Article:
Debbie explained how it occurred to her one day that in the case of a bad cable cross, there was really only one "arm" of the cable that was in the wrong spot. So why should she drop the whole cable down to fix it? She taught us the following process for fixing a bad cross by only dropping the offending side.
NOTE: Deb was very firm and consistent in regards to how to perform this sort of surgery: With your knitting FLAT ON THE TABLE. You wouldn't want a doctor to hold you up to his face while he is cutting out your appendix, right? Well, keep the knitting flat and well-lit too. Having all the tools at hand before you start is also a really good idea, as wandering off and leaving loose stitches is probably sort of asking for trouble.
Also, I haven't tried it, but this should work no matter how far down the cable is messed up, though the farther it is, the more of a drag picking up stitches will be.
Step 1: Freak out
OMG! That cable was TOTALLY supposed to cross in the BACK not the front! Aaaack! What do I do? Lie down in the road and wait for a bus?
No! Take a deep cleansing breath. Say your favorite calming mantra, and assemble the following tools:
- a cable needle or a short double-pointed needle (a size or two below your knitting size will make things easier),
- a crochet hook,
- a glass of your favorite beverage.
Using your cable needle, grab the stitches of the arm that you are fixing (in this case we want to move that back cross to the front) just below the cross. This way, when you start dropping stitches they won't run all the way to the bottom of the piece if you get woozy.
Step 3: Ready, set, DROP!
Carefully loosen just the (in this case, 3) stitches of the side you are dropping. Remember, the beauty of this method is that you don't drop the whole cable, just the side that needs to move. If your hands are too shaky, you can use a crochet hook or the tip of a knitting needle to calmly and slowly drop the stitches down behind the cable.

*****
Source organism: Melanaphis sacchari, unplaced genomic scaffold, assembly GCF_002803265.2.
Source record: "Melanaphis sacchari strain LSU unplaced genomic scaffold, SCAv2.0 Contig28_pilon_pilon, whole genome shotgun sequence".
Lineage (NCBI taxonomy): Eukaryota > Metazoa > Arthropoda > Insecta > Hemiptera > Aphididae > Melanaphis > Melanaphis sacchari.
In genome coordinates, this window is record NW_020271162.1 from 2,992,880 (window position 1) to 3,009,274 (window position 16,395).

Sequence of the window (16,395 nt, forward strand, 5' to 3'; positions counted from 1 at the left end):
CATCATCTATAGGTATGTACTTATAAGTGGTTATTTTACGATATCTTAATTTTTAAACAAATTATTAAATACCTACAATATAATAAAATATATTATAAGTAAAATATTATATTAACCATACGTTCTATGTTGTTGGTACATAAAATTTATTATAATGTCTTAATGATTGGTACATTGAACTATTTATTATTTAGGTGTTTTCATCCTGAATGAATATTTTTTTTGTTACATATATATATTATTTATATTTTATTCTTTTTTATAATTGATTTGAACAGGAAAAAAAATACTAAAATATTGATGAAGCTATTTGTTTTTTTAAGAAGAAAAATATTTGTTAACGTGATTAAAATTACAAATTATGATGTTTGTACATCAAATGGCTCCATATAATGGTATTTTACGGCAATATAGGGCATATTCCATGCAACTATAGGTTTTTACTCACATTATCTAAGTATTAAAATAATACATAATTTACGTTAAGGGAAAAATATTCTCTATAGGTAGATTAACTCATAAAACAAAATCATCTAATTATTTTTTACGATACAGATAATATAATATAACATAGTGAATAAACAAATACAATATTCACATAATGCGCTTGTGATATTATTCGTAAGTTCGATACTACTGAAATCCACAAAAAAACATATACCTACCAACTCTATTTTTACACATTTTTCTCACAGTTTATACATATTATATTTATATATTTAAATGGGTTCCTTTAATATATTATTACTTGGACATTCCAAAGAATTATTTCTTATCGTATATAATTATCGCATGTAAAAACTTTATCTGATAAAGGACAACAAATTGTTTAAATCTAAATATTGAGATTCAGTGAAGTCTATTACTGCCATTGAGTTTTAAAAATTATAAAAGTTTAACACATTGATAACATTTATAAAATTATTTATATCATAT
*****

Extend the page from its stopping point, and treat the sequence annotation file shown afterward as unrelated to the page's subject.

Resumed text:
Step 4: Drop til you pop
Keep dropping stitches until they "pop" out from behind the front cable. Then stop. This may be before your lifeline.
Step 5: Put the loose stitches on a needle
If you didn't have to drop all the way to your lifeline, move the cable (or dp) up to the loose stitches.
Step 6: Hook 'em!
I couldn't get a picture of this step, but hopefully the gist is clear. If you haven't ever used a crochet hook to pick up stitches, check out this tutorial first.
You want to take your crochet hook and grab the first "rung" of the ladder in back (make sure to double check that it is the FIRST rung, it may not be clearly visible from the front) and pick up a stitch for each of the free stitches. You will be holding the loose cable in front and picking up the stitches on each rung. You can do this stitch by stitch (pick up the first stitch all the way to the top and put it on the working needle) or one rung at a time (pick up all three stitches before moving to the next row, putting all three on the working needle when you are finished). Personally, the latter method worked better for me, as the ladder can get pretty tight by that third stitch.
Once you get all the loose stitches back up to the top and on your working needle, sit back, take a long pull off of your beverage of choice and metaphorically pat your crafty self on the back.